Anonymous Hackers Use Social Media to Mobilize for Tonight's BART Protest

Categories: Local News, Tech
mubartekimage.jpg
Anonymous
When BART blacked out cellphone service last Thursday night in an attempt to foil protesters, hacker group Anonymous swang into action, organizing a rally for this evening that has commuters steeling themselves for service disruptions.

Whether you think the rallies are an effective means of protesting against BART, it's noteworthy just how fast this rally was put together. Not so long ago, protests needed weeks, if not months, of organization. Today, using a host of social media sites, Anonymous has been able to organize a protest in just four days.

While Anonymous' website is not particularly easy to find though a Google search, it has made itself heard through its Twitter feed, YouTube channel, news Tumblr, and, of course, Facebook. #opBart is humming with new tweets every minute, and Anonymous' digital flyers are making their way across media sites. The MuBARTek poster evokes Egyptian ex-president Hosni Mubarak.


The rally's Facebook event page underscores how much the protest is taking place away from the streets, encouraging people to "show solidarity by using black fax, mass e-mail, and phone calls to the BART Board of Directors." The page lists phone numbers for the BART police and reasons, "BART decided to cut off your communications and now we will flood theirs."

It seems that BART's phone lines might be a little bogged down, as a call to spokesperson Linton Johnson got us a voice message where he asks for detailed contact information and for reporters to leave all their questions as well. It sounds like he doesn't expect to be calling back anytime soon.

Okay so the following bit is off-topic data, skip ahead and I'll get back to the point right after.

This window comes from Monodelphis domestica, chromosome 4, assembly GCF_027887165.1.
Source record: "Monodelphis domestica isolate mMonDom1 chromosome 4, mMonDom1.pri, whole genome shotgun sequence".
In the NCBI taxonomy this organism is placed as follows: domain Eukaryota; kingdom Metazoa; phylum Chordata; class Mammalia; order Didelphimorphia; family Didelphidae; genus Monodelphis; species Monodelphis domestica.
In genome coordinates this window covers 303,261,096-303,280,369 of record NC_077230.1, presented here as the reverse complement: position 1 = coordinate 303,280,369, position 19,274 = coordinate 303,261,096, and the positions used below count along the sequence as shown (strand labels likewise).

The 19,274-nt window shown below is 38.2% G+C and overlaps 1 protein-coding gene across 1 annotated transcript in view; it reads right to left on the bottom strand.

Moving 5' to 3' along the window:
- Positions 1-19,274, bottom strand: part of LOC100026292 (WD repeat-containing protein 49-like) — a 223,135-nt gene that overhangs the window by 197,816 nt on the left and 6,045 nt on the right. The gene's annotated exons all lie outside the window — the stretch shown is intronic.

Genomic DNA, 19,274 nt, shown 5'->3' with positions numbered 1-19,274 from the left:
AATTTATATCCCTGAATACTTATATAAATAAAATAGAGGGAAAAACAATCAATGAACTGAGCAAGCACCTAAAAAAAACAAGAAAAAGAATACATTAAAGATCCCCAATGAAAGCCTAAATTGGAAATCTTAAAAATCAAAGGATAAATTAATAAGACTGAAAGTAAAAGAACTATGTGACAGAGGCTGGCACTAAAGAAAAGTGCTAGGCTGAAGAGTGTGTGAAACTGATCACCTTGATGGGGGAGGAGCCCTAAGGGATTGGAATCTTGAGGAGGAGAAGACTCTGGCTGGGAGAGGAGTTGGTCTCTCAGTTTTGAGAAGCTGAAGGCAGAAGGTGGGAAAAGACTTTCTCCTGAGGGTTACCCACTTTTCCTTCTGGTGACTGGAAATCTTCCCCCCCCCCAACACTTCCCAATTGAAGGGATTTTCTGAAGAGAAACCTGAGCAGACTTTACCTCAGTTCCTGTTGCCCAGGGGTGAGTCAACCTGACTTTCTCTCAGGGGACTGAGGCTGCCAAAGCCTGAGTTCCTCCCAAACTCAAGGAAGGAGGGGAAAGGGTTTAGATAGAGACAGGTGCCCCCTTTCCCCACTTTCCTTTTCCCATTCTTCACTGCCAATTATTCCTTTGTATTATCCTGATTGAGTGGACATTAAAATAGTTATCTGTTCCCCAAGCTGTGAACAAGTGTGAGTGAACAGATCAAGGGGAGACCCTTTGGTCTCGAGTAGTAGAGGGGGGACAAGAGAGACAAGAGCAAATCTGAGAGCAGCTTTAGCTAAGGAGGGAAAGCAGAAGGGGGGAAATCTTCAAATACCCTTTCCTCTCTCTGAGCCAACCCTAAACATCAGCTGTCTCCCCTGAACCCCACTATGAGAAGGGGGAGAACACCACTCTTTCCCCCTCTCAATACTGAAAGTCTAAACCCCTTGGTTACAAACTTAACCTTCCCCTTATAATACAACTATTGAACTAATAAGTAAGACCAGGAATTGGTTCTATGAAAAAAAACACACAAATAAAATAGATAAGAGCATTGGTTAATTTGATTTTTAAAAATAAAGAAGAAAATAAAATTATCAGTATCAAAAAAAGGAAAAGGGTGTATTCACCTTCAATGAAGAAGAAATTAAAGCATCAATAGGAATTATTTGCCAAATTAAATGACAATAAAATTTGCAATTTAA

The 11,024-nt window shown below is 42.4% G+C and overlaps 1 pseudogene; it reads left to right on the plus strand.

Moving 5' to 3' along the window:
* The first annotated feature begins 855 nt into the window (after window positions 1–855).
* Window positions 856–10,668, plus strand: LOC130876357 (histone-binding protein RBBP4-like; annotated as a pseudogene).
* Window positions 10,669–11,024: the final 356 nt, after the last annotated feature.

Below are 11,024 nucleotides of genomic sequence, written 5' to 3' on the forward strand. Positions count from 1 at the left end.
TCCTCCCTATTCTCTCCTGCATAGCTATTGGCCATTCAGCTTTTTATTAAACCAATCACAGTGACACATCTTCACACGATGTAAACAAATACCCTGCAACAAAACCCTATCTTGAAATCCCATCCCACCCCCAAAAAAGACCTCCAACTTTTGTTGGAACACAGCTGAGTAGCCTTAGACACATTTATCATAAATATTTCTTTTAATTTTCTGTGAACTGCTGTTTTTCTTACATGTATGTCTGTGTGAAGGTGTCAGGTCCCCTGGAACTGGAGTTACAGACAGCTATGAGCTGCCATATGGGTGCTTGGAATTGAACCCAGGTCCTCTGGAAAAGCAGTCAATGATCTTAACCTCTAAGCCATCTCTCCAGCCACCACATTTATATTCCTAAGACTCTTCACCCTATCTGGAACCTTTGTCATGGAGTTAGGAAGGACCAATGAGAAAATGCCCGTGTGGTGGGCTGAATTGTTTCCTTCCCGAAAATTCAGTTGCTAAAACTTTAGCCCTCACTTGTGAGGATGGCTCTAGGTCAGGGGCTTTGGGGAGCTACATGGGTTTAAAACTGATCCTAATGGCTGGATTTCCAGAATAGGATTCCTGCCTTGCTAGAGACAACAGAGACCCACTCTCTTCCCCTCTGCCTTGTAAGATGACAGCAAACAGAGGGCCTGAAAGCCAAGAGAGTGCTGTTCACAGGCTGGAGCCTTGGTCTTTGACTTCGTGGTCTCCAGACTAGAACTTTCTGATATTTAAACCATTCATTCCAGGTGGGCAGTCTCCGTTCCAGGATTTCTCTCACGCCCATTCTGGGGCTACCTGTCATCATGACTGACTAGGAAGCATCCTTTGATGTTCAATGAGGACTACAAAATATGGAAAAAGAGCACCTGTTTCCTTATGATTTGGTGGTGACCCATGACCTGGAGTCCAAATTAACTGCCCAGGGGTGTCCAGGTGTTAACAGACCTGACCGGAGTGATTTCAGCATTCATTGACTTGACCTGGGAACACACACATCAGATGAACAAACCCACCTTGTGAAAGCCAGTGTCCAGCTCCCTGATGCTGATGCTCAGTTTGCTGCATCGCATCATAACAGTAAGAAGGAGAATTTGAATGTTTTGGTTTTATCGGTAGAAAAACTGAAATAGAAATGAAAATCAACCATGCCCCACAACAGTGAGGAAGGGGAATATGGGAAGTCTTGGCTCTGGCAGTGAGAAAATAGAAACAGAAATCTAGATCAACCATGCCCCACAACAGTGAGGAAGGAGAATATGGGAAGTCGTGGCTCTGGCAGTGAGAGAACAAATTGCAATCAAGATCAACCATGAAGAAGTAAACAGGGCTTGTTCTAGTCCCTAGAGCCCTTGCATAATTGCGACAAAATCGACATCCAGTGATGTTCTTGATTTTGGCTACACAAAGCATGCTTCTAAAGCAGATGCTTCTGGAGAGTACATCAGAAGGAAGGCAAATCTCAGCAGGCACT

BART has not ruled out disrupting cellphone service again tonight, Johnson told media outlets. Jim Allison, a BART spokesman, also told CNET, "We are well within our legal rights."

While the online rallying is impressive and overwhelming, how many people will show up? So far, only 160 people on the Facebook page are planning to attend. At No Justice No Bart's rally last month, there were 300 people signed up to protest, but only around 200 turned up.

So after all of the Internet hullabaloo, it is uncertain how much of a real-world impact Anonymous will make. We'll find out tonight.

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3 comments
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njudah
njudah

I don't understand how harassing commuters helps their cause. Why aren't they having the protest at BART headquarters where the decision was made?

It's also interesting to note that these out of town hackers don't seem to understand that BART is a regional transit system based in Oakland, NOT an SF based one. Pesky, those facts are.

E. G. Gauger
E. G. Gauger

yeah who cares if the BART police consistently murder passengers on the platforms and then illegally black out communications during protests of such.

njudah
njudah

how does someone as stupid as you find a way to get online? I'm only suggesting the protest focus on the people who run BART and the BART police, you stupid fuck.  I guess complex thinking like this is beyond someone whose idea of protest is flinging poo. Seriously, wtf? 

Dumbass.

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